A catholic wonder of the world, framed by beautiful St. Peters square. Though it is debatable whether St. Peter is the biggest church in the world, it is certainly the most important in regard of its history, elaborate architecture (contributed by Michelangelo and Bernini) and the presence of the pope. Built on the supposed grave of the apostle Peter, it was started in 1506 and finished in 1626. Do not miss the viewing platform of St. Peters - marvelous view on the city and St. Peters square.
St Peter was allegedly buried here in A.D. 64 near the site of his execution (at Circus of Nero, where he was, in theory, crucified). In 324 Constantine, after his battle field epiphany, commissioned a basilica to be built over St Peter's tomb. This was the starting point of what you visit today. The present basilica was mostly completed in the 1500s and 1600s and is predominantly High Renaissance and baroque. The inside of the church is massive with work by the great artists: Bramante, Raphael, Michelangelo, and Maderno. A piece of the original cross of Christ and the rag that Mary wiped the blood off Christ's brow are also apparently located here behind doors above you in the middle of the church.
If you go down to the Vatican grottoes you can see the tombs of the popes plus, behind a wall of glass, is what's assumed to be the tomb of St. Peter himself. To go even farther down, to the necropolis vaticana, the area around St. Peter's tomb, you must apply in advance at the Ufficio Scavi (tel. 06-69885318). For 10euros , you'll get a guided tour of the tombs that were excavated in the 1940s, about 7 metres beneath the church floor.
St Peter's is prided (one of the 7 deadly sins?) as being the biggest church in the world. The floor is marked with how big some of the other more notable churches around the world compare to St Peter's incl St Paul's (London) & Notre Dame (Paris) which both fall well short of the massiveness of St Peter's.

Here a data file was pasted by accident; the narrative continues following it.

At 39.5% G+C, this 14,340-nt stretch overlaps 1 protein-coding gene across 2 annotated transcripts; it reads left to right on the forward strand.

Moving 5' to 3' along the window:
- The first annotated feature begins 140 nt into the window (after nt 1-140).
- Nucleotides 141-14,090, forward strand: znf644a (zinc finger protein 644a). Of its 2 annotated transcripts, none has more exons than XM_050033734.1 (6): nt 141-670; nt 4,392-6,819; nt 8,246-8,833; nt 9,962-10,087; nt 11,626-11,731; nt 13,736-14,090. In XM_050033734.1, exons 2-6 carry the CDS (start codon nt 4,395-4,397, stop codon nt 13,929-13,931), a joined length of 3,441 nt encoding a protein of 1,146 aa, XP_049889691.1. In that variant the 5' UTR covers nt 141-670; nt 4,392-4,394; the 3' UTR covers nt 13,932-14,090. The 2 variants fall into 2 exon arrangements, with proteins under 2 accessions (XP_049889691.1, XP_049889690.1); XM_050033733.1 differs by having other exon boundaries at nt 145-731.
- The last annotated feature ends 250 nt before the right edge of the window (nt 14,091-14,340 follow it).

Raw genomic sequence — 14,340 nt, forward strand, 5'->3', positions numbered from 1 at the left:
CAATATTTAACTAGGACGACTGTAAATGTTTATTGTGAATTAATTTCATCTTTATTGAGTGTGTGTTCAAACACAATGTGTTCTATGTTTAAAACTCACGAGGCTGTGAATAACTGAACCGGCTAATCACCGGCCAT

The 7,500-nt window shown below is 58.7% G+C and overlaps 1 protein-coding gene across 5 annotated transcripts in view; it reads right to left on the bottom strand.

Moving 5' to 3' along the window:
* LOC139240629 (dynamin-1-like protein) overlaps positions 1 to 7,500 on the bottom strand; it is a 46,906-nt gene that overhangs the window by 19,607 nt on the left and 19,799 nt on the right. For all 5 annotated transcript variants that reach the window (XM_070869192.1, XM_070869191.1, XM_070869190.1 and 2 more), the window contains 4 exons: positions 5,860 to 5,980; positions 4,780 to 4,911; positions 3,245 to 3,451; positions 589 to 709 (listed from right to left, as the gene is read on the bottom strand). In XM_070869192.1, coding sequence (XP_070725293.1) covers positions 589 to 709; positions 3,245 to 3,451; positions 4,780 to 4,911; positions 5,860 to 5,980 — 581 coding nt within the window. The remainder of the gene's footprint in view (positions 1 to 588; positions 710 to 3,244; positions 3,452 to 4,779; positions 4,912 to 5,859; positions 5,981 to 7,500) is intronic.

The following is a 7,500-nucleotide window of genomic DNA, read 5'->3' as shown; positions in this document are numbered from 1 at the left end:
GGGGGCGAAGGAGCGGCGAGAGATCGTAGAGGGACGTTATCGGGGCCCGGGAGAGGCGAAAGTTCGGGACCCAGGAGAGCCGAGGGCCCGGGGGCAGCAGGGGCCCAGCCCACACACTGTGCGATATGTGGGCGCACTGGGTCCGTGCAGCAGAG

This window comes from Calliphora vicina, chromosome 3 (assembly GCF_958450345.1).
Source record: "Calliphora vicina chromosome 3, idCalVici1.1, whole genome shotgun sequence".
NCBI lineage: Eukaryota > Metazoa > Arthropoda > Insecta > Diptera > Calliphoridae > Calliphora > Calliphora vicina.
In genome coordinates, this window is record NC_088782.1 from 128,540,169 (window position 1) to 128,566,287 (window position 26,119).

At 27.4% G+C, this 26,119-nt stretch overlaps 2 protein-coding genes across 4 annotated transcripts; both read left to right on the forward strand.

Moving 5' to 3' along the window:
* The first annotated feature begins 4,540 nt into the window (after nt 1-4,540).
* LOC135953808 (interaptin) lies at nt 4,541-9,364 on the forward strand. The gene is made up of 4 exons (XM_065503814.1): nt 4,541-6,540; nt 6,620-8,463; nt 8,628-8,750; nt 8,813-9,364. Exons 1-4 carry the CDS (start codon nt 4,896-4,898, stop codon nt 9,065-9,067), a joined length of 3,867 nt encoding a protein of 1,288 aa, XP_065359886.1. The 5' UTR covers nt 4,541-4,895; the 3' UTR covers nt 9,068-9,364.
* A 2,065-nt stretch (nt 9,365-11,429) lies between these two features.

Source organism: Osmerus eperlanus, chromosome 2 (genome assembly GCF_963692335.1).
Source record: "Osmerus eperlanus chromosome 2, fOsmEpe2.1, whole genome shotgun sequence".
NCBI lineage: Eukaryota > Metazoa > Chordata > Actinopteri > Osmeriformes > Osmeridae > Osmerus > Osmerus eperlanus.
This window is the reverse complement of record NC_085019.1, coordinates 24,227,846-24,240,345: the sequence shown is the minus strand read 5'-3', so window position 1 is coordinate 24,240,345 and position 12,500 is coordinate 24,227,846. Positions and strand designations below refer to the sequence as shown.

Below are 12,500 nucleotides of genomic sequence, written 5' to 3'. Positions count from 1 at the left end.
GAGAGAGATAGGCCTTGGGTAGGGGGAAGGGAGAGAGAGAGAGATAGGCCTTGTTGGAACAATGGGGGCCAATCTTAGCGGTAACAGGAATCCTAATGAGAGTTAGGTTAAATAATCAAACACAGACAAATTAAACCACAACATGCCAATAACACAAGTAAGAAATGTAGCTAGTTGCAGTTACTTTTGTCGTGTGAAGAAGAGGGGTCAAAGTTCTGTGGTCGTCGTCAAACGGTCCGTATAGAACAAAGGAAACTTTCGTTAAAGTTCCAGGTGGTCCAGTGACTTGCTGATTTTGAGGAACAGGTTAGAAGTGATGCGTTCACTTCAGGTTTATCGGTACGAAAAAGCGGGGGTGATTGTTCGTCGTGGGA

Be warned - you cannot enter here wearing shorts or a short skirt. The guards also usually require upper arms to be covered. No matter how hot it is outside this strict dress code is always enforced.
Another icon... Is there no end to them in Rome! :)
The home of the Roman catholic faith: the world's tallest dome, designed by Michelangelo, at 132.5 metres high: 120 years in the building, consecrated by Pope Urban VIII on 18 November 1626, replacing the original church which stood on the same site since 349AD.
It's huge, it's extraordinary, it's stunning.
The Basilica of St. Peter is in the heart of the Vatican City, an independent sovereign state on the right bank of the Tiber river, in the centre of Rome.
The Vatican State is the smallest State in the world, and what remains of temporal dominions of the Church, which were annexed to Italy at the end of 1800's with the unification of the country.
The Basilica as we see it today, with its ribbed dome stands impressively in its square which seems to welcome all the pilgrims of the world in the embrace of the Mother Church. It was designed by the most famous architects and geniuses of the Renaissance and Baroque time.